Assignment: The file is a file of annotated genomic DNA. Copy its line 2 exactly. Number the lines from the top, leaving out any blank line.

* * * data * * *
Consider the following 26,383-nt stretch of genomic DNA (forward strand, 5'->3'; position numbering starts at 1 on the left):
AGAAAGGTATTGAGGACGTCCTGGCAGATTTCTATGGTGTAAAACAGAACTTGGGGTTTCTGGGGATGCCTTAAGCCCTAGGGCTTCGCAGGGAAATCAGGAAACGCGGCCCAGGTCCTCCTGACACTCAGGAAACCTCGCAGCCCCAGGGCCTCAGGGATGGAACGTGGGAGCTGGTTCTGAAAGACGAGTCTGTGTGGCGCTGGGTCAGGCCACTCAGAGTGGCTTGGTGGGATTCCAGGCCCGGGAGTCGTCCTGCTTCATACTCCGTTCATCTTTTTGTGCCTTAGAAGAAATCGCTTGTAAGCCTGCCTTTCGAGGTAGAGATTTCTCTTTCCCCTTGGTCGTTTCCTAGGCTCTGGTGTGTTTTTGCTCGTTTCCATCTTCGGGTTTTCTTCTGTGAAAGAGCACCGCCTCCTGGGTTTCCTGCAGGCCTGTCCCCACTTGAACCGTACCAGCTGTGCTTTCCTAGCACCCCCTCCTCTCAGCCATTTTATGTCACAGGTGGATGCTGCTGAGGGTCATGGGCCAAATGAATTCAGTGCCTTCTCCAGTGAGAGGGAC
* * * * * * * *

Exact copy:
AGAAAGGTATTGAGGACGTCCTGGCAGATTTCTATGGTGTAAAACAGAACTTGGGGTTTCTGGGGATGCCTTAAGCCCTAGGGCTTCGCAGGGAAATCAGGAAACGCGGCCCAGGTCCTCCTGACACTCAGGAAACCTCGCAGCCCCAGGGCCTCAGGGATGGAACGTGGGAGCTGGTTCTGAAAGACGAGTCTGTGTGGCGCTGGGTCAGGCCACTCAGAGTGGCTTGGTGGGATTCCAGGCCCGGGAGTCGTCCTGCTTCATACTCCGTTCATCTTTTTGTGCCTTAGAAGAAATCGCTTGTAAGCCTGCCTTTCGAGGTAGAGATTTCTCTTTCCCCTTGGTCGTTTCCTAGGCTCTGGTGTGTTTTTGCTCGTTTCCATCTTCGGGTTTTCTTCTGTGAAAGAGCACCGCCTCCTGGGTTTCCTGCAGGCCTGTCCCCACTTGAACCGTACCAGCTGTGCTTTCCTAGCACCCCCTCCTCTCAGCCATTTTATGTCACAGGTGGATGCTGCTGAGGGTCATGGGCCAAATGAATTCAGTGCCTTCTCCAGTGAGAGGGAC